In the last revision of Risk there was a card that could be shuffled into the territory deck and when the card was revealed, the game ended. This is completely gone from the game (and it should be).

The rules provide four methods for play. There are rules for the classic version - conquer the entire world. Rules for the secret mission version and a version of Capital Risk that has been a bit streamlined. Finally there are rules for a two player version. Two player versions have always been a problem in Risk games. Both Balance of Power and Plants versus Zombies were specifically designed as two player versions. The rules for two players now are basically the classic rules with the inclusion of neutral armies. The only change is that a player need not defeat both his opponent and the neutral armies to win - just his opponent. It is probably a moot point as neutral armies are usually the first to go.

All of the goofy attempts to change Risk into something it is not have been removed - the purists should be delighted. Personally, I find it the most attractive edition of the classic game to appear in decades.

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David Dawson
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Excellent rundown of this edition and how it compares to previous versions. I wish there was a way to play the 2008 open mission/capital version in this printing, as that would be a truly definitive Risk game to have. But I'm glad they returned to having the secret mission cards, at least.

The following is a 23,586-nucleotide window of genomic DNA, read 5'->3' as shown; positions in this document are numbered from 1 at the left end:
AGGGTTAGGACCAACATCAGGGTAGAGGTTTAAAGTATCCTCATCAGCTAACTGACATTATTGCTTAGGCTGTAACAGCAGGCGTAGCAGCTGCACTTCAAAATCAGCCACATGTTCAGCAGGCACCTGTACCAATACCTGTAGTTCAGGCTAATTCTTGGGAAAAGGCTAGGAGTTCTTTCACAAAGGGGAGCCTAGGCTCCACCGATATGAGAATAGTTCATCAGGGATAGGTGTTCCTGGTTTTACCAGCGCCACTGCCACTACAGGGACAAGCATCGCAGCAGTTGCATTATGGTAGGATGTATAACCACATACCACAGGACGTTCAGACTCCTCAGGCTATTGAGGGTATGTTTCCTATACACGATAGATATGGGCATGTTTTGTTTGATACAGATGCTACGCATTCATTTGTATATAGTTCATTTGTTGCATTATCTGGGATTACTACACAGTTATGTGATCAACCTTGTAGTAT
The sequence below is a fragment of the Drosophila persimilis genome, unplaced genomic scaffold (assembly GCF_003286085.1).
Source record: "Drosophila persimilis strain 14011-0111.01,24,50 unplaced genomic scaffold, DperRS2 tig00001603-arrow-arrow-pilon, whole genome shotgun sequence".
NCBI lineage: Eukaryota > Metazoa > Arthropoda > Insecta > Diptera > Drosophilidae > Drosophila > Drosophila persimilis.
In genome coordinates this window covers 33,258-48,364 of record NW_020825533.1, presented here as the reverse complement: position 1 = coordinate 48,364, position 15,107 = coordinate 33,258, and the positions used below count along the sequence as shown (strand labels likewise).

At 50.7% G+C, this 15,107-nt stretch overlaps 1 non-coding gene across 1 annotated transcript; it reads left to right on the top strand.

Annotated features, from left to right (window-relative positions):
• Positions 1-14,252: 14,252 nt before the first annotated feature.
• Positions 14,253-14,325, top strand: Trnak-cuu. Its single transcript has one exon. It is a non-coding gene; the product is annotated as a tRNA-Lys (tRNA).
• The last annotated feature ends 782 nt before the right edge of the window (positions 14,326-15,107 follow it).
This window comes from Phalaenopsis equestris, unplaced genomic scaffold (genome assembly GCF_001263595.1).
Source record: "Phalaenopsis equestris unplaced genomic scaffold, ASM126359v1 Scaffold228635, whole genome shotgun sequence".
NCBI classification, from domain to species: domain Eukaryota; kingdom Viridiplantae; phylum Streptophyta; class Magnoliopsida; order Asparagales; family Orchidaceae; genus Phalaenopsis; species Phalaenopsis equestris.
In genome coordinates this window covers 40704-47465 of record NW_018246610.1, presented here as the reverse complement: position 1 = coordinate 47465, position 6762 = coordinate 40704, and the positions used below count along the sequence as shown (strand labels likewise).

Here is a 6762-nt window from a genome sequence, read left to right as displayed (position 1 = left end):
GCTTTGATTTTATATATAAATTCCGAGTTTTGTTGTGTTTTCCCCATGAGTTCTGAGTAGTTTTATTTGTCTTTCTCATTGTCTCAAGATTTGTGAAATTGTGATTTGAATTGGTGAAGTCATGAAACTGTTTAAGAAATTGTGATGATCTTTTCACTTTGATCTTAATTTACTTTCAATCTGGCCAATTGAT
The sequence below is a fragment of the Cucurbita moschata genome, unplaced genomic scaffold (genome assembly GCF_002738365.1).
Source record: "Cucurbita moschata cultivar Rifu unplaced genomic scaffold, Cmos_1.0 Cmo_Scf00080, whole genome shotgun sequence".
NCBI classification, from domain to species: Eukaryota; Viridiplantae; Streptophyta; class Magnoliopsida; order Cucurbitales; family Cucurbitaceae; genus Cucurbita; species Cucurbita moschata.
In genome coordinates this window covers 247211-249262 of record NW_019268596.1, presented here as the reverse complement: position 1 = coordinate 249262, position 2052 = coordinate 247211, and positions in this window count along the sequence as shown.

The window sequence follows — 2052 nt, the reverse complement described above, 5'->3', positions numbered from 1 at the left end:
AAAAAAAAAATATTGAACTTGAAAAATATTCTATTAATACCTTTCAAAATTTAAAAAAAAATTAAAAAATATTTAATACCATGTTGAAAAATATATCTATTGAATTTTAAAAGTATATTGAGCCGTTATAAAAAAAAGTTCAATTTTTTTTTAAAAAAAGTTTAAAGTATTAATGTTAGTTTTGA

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Christian Kalk
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I may have to buy this edition.
 
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Ryan Falzon
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My favorite edition of risk so far! The map is very well made! Fixed a few issued that really bugged me. (Italy touching egypt).

The sculpts are sweet and actually stand up well(the previous edition had annoying foot soldiers that kept falling over)

Rhe cards FINALLY use a standard size(Standard american) and can be sleeved easily. The cardboard boxes are a very nice touch!

Bought it kuz of your review, and I highly second for peeps to get this edition.
 
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Martin Charette
Canada